Above Ground Level Cell

A historical building in Famagusta, it is known for being the temporary abode of the influential Turkish writer Namik Kemal.

Known as the Shakespeare of Turkish literature, Kemal spent 38 months of his life in this building, between 1873 and 1876.

Seen as a potential revolutionary and a threat, Kemal was sent into exile by the Sultan Abdulaziz on 9 April 1873 soon after the first performance of his play ‘Vatan yahut Silistre’ (Fatherland or Silistria) a drama centred on the Siege of Silistria, at Gedik Pasha Theatre in Constantinople, modern day Istanbul. The play was considered dangerous by the Ottoman government as it promoted nationalism and liberalism.

The site of the building Kemal was exiled to was originally part of the Venetian Palazzo del Proveditore however the gaol building as it currently stands was built during the Ottoman era in a corner of the ruined palace.

The building has two contrasting floors – its lower floor displays pre-Ottoman Lusignan architecture whereas the upper floor is distinctly Ottoman in style. The building is in an L-shape and whilst the lower floor is made of ashlar stone, the upper floor was built using lath and plaster.

The ground floor, with only one vaulted cell is rectangular shaped and has a low arched entrance door and barred window which opens on to the courtyard of the Venetian Palace. Although described as a dungeon, it is not underground.

When Namik Kemal came to Famagusta, he first stayed at the ground floor. Extensive notes found described his initial cell as too dark and a place unsuitable for living – the room was indeed just over ten squares metres and devoid of furnishings.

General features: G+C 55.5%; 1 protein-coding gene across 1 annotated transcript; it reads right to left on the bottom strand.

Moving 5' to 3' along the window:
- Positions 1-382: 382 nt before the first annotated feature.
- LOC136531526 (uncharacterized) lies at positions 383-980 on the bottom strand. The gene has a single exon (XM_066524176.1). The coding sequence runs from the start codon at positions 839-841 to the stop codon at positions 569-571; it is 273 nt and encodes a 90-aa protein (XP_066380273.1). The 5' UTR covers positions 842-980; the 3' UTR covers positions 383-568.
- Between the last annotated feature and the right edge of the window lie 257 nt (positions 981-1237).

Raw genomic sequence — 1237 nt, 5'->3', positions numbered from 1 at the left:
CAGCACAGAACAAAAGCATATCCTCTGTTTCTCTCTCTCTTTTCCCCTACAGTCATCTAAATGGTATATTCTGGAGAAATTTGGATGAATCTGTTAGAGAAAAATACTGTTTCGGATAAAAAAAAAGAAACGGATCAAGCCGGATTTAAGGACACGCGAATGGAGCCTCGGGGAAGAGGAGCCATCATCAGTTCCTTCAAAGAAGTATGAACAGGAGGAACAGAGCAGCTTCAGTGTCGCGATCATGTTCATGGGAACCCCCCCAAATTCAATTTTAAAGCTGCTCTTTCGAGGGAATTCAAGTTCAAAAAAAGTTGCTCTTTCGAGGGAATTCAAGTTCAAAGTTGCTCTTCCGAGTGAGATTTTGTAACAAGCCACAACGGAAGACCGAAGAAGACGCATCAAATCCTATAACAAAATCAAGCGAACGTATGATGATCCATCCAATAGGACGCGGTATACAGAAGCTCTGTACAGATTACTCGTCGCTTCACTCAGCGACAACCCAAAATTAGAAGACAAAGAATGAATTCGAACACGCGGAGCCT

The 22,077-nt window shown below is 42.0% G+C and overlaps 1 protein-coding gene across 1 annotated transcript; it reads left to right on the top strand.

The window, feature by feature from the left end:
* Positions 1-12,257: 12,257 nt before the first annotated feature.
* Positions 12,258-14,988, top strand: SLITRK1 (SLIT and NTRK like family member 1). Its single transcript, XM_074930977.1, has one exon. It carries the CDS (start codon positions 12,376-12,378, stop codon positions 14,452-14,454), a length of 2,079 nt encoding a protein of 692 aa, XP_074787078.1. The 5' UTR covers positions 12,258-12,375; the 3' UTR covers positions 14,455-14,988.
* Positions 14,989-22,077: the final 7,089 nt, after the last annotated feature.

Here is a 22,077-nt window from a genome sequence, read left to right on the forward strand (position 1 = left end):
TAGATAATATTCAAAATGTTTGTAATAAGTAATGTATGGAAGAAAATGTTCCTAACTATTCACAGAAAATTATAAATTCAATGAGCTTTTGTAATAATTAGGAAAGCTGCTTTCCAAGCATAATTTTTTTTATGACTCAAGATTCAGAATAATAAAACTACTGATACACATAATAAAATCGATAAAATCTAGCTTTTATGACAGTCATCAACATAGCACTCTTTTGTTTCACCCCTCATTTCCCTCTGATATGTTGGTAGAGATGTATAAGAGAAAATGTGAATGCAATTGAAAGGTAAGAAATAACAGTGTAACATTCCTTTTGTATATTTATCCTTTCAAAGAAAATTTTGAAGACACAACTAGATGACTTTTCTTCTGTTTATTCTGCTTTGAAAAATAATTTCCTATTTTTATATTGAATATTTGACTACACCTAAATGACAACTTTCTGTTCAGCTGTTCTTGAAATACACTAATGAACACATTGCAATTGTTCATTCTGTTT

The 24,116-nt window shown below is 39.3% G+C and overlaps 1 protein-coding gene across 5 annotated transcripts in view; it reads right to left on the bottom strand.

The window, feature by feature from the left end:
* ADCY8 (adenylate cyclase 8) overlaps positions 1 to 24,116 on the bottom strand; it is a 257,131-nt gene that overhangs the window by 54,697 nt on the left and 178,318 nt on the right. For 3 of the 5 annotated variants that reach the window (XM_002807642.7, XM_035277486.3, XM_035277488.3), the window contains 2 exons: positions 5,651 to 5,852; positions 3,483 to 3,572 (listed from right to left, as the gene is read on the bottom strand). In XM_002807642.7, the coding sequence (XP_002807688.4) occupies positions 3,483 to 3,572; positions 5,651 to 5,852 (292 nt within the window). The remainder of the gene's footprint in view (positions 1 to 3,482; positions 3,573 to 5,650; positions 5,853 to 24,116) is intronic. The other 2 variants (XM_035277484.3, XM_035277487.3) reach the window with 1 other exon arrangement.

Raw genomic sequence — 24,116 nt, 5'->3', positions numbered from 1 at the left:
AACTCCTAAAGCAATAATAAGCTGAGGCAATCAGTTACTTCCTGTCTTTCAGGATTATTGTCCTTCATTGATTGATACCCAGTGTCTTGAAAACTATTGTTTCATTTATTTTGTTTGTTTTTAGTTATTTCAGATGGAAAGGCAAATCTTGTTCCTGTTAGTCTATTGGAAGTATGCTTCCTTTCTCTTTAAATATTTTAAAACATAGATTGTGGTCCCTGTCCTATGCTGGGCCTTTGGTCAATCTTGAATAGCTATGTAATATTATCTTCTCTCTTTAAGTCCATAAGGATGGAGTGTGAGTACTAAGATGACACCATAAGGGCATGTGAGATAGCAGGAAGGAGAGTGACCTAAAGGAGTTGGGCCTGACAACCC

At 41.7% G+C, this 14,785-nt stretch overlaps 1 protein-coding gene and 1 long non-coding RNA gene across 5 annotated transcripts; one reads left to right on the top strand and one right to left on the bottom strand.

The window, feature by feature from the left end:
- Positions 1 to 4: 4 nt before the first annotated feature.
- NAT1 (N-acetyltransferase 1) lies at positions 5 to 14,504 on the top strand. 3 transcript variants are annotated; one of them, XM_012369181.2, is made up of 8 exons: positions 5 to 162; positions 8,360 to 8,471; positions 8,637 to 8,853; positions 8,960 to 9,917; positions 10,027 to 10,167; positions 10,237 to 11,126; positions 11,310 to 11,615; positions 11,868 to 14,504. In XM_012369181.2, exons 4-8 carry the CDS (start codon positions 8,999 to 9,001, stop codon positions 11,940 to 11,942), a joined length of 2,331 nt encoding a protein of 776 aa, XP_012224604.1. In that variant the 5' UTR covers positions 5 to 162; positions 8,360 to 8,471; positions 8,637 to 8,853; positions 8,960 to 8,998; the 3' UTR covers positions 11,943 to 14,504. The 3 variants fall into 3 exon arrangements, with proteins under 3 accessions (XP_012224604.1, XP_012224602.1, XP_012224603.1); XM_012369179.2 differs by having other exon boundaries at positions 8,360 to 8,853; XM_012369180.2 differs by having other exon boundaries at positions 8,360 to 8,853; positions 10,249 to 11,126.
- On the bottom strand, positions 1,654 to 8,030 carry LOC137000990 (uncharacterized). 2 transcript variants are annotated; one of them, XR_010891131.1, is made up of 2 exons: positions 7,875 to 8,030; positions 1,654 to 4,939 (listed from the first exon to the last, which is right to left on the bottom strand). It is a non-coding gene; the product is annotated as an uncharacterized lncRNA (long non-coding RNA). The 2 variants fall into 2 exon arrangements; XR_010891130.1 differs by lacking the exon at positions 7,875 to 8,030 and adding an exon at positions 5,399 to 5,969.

Sometime after, he was transferred to the floor above with the permission of the Cyprus Governor, Veysi Pasha. Steep stone stairs at the side of the building lead to this storey which has two large windows, a landing at the front and marbled flooring. 

When Abdulaziz was dethroned, Namik Kemal was pardoned by Murad V and returned to Constantinople on 29 June 1876. Namik Kemal had penned his plays ‘Gulnihal’ and ‘Akif Bey’ in the Famagusta dungeon. 

Restoration of the dungeon in the nineties has allowed its use as a museum, which holds many of his belongings and documents relating to the late distinguished writer.

The same dungeon was also reportedly used by the British authorities during the First World War.

A bronze bust of Namik Kemal faces the square named after him, across from the dungeon. As references made by the founder of the Republic of Turkey, Mustafa Kemal Ataturk, to Namik Kemal’s works as a major source of inspiration, the writer today still enjoys the status of a literary hero for many in Turkey and North Cyprus alike.